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The war may well have taken the shine off the jewel in the crown of British speedway in 1939 by forcing the cancellation of the World Championship Final. It also ended regular league racing, but it didn’t stop speedway altogether.

One track that never closed throughout the entire 1939-1945 hostilities was Belle Vue where, at the magnificent, late and very much lamented Manchester circuit, the stars came out every Saturday afternoon to keep the sport alive. Night meetings were banned because of the blackout restrictions against air raids. Pictured at one of those famous wartime meetings disputing the wide open spaces of the Hyde Road first turn, with a section of The Bobs – the next door Zoological Gardens’ scenic railway – in the background, are three of the brightest stars of the day.

From the left the emerging Tommy Price, of Wembley, who was destined to go on to become the first Englishman to be crowned World Champion. In the centre Bill Picher, then of Harringay, never a major international star like Price, though he did take part in the historic first World Final in 1936. And on the line the great Australian pioneer Ron Johnson, who rode under the Fred Mockford-Cecil Smith promotional banner at Crystal Palace and New Cross until serious injury effectively ended his top class career in 1949. Colourful and controversial, Johnno was a brilliant team captain, winning a League Championship medal in 1938 and leading the Rangers to another title in 1948.

Though nerves seemed to get the better of him on big individual occasions, he was British Champion briefly in 1933 and London Riders Champion in 1945 and 1946. His most outstanding achievement was his second place to Vic Duggan at Wembley in the 1948 British Championship, the substitute World Championship.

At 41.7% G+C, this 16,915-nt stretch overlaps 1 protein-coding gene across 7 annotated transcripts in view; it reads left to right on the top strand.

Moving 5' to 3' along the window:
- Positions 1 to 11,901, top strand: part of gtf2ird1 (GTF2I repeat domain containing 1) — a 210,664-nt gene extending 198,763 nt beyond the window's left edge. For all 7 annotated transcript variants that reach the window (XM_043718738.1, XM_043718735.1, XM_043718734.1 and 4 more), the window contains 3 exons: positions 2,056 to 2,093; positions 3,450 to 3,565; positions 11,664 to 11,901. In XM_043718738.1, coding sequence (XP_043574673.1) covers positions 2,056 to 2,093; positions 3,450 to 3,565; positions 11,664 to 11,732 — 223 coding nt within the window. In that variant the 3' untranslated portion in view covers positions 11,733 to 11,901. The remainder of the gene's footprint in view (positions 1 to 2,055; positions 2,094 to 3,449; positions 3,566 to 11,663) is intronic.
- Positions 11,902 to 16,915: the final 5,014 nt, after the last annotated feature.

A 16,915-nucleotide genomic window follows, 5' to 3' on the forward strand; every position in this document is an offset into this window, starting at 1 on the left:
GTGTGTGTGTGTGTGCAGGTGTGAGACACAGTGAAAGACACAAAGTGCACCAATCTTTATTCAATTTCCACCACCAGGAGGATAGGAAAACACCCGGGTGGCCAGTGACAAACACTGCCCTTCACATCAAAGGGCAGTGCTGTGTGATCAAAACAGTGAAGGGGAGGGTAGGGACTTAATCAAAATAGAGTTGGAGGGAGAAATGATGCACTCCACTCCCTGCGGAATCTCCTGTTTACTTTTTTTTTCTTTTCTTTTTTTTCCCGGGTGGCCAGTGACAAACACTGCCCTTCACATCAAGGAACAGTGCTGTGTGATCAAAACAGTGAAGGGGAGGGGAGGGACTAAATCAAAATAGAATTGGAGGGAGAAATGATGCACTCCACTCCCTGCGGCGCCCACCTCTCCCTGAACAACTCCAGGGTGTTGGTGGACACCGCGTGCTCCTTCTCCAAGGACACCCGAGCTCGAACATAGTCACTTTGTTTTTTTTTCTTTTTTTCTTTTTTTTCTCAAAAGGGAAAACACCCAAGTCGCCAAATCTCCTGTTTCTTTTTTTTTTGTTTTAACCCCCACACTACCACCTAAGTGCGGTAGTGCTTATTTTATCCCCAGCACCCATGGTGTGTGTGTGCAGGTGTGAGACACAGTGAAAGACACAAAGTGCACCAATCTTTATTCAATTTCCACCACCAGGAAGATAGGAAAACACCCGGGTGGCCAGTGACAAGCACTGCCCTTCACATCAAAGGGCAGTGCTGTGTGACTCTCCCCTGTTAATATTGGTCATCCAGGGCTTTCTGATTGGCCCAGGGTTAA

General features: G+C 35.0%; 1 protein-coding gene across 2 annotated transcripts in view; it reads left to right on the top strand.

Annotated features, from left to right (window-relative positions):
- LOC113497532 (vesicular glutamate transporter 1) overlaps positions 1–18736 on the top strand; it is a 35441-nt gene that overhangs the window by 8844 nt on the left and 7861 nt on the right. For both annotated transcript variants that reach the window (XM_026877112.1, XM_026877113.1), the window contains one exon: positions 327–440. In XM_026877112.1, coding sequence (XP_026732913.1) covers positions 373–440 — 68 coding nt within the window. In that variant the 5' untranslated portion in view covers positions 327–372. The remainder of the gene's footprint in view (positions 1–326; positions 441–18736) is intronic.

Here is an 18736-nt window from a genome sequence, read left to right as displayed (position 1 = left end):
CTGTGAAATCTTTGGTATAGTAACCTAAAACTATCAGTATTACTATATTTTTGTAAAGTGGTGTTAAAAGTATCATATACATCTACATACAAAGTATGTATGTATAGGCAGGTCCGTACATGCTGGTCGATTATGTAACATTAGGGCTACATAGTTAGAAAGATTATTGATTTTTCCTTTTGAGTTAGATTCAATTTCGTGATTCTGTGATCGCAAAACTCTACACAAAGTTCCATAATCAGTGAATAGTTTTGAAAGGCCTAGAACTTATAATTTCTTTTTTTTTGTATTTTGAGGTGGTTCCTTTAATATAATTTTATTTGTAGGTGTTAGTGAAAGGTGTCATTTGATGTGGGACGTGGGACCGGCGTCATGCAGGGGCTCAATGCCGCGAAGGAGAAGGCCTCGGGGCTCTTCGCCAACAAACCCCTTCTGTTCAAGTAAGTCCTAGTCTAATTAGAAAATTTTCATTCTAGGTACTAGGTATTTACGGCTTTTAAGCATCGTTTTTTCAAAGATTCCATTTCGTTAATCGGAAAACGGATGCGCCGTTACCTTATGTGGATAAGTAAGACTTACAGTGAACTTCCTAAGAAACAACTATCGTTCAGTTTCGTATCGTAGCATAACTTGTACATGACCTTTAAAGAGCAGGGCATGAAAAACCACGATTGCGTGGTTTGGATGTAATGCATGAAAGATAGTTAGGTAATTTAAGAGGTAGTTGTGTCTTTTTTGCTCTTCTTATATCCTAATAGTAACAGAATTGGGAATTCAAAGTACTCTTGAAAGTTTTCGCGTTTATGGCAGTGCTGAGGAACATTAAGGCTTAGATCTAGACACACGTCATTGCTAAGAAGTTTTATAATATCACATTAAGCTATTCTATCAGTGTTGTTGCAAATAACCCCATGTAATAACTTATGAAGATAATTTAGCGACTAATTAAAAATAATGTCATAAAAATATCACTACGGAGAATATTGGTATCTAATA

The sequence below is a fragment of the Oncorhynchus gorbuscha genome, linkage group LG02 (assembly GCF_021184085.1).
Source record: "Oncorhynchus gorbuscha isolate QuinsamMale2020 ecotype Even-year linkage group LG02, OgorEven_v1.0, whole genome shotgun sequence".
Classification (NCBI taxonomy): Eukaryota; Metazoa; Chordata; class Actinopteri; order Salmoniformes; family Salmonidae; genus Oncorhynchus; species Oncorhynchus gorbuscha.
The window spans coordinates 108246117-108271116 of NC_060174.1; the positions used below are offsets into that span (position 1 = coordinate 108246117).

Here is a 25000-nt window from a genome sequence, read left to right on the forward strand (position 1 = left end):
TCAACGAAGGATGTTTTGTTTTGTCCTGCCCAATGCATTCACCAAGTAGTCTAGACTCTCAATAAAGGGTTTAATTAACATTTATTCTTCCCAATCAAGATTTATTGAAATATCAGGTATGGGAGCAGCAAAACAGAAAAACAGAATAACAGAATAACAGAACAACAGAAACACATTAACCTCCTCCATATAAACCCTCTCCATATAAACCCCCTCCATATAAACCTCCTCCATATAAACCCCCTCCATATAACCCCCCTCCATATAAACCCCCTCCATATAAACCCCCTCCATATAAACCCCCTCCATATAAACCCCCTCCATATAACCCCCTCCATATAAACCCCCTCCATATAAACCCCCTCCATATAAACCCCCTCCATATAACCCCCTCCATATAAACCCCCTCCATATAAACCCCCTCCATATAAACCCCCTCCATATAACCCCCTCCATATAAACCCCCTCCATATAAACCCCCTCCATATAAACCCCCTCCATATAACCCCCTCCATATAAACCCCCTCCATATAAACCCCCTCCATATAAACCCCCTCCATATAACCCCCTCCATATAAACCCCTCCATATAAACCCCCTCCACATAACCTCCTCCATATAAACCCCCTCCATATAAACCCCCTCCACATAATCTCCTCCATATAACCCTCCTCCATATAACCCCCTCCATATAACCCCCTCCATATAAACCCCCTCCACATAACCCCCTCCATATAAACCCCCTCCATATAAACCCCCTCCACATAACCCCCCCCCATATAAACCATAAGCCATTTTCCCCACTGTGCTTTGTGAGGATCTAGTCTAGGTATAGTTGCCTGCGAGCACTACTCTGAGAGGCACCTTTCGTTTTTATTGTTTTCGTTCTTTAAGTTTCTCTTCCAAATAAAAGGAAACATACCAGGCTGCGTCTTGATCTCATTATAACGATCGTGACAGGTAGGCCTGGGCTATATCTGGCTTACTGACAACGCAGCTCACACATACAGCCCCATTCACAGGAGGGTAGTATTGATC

Many riders at those Saturday wartime meetings were able to attend regularly, but on occasions one of them would step down to allow someone who was unable to get there every week to have a ride.  They came from all over the country, if they could get a few hours off from their duties, and made their way there with the hope of getting on the programme. Meetings consisted of individual and best pairs contests plus a few team matches, with a British Championship run on modified World Championship lines, the prime event of each season. Speedway owes a huge debt to Belle Vue, and performers such as Price, Pitcher and Johnson, for keeping the fragile flame of the sport burning thought those dark years.

Belle Vue we never closed

By John Chaplin

Courtesy John Chaplin

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